Ortho-McNeil Pharmaceutical v. Mylan Labs (Fed. Cir. 2008)
Ortho-McNeil’s anti-convulsant Topamax is expensive and brings in over $1,000,000,000.00 each year. Hoping to produce a generic version, Mylan Labs filed an Abbreviated New Drug Application (ANDA) with the FDA along with arguments that the Topamax patent is invalid and not infringed.
AND vs OR: Mylan’s primary argument relies on a specific construction of the word “AND.” According to Mylan, AND should be construed logically as a conjunction. (i.e., AND = AND). Ortho, on the other hand, argues that its AND is not so restrictive. (I.e., AND = OR).
As you might guess, according to the courts, AND does indeed mean OR.
The problem with Mylan’s argument is that it turns the claims into nonsense. In particular, a conjunctive AND would require the claimed R groups (above) to be both independent spurs and, at the same time, joined as ring groups.
In the 2004 Chef America case, the CAFC allowed such a non-sensical construction — holding that the claim should be interpreted “as written, not as the patentees wish they had written it.” Here, however, Judge Rader distinguished Chef America — noting that here, the claim intrinsic evidence points toward the “alternative” interpretation:
“In Chef America, the only possible interpretation of the claim led to a nonsensical result. This situation is distinguishable because claim 1 can and should be interpreted as the patentees intended, with the meaning of and connoting alternatives.”
Because AND means OR, the claim properly covers the active ingredient topiramate.
KSR and Unpredictable Arts: In what may become an oft-cited decision, Judge Rader outlines how the supreme court’s KSR decision should have little impact on the “unpredictable arts” such as the development of pharmaceuticals.
Apparently, the anti-convulsive properties of topiramate were discovered by a researcher (Maryanoff) looking searching for FBPase inhibitor for diabetes. Oddly, both Mylan and the Court focused on whether the actual decisions of the researcher were logical, blocked by obstacles, or helped by serendipity.
“In retrospect, Dr. Maryanoff's pathway to the invention, of course, seems to follow the logical steps to produce these properties, but at the time of invention, the inventor's insights, willingness to confront and overcome obstacles, and yes, even serendipity, cannot be discounted.”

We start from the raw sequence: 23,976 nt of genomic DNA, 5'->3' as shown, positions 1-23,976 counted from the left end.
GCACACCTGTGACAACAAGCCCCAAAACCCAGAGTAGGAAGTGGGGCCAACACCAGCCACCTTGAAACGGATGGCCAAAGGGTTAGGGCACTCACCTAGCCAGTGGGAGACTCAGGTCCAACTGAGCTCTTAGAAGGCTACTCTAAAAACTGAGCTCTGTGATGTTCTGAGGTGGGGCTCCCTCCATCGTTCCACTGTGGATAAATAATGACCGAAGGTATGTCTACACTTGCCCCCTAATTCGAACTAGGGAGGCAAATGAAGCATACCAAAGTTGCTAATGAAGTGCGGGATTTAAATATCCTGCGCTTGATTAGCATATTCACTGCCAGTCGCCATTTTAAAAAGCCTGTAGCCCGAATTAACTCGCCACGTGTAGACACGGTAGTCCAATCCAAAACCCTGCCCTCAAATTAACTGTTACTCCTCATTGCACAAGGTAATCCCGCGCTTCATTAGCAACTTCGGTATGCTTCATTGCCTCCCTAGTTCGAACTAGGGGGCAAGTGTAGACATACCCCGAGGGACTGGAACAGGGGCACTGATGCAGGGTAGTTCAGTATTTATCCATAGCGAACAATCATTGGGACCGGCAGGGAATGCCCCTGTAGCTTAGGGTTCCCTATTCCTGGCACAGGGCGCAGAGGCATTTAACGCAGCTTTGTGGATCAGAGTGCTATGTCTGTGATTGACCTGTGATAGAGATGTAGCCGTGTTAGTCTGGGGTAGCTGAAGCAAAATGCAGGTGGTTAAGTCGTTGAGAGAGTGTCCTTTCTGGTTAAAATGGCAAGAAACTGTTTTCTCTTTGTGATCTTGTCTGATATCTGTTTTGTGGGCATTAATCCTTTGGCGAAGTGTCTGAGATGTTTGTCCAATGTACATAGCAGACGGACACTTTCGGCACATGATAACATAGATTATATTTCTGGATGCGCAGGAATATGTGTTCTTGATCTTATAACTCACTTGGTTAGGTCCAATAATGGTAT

Of course, under 35 U.S.C. 103 patentability is not to “be negatived by the manner in which the invention was made.”
A Flexible TSM Test: Focusing on KSR, the court promotes its new flexible TSM test:
“The TSM test, flexibly applied, merely assures that the obviousness test proceeds on the basis of evidence – teachings, suggestions (a tellingly broad term), or motivations (an equally broad term) – that arise before the time of invention as the statute requires. As KSR requires, those teachings, suggestions, or motivations need not always be written references but may be found within the knowledge and creativity of ordinarily skilled artisans.”
On the facts, the CAFC found agreed that the invention is clearly nonobvious.
“In this case, the record amply supports the district court's finding of nonobviousness. . . . As noted above, the challenges of this inventive process would have prevented one of ordinary skill in this art from traversing the multiple obstacles to easily produce the invention in light of the evidence available at the time of invention. Of particular importance beyond the prima facie analysis, this court also detects evidence of objective criteria showing nonobviousness. Specifically, the record shows powerful unexpected results (anticonvulsive activity) for topiramate. The record also shows skepticism of experts and copying – other respected sources of objective evidence of nonobviousness – as well as commercial success. As this court has repeatedly explained, this evidence is not just a cumulative or confirmatory part of the obviousness calculus but constitutes independent evidence of nonobviousness.”
- Judge Rader wrote this opinion and was also a member of the 2004 Chef America panel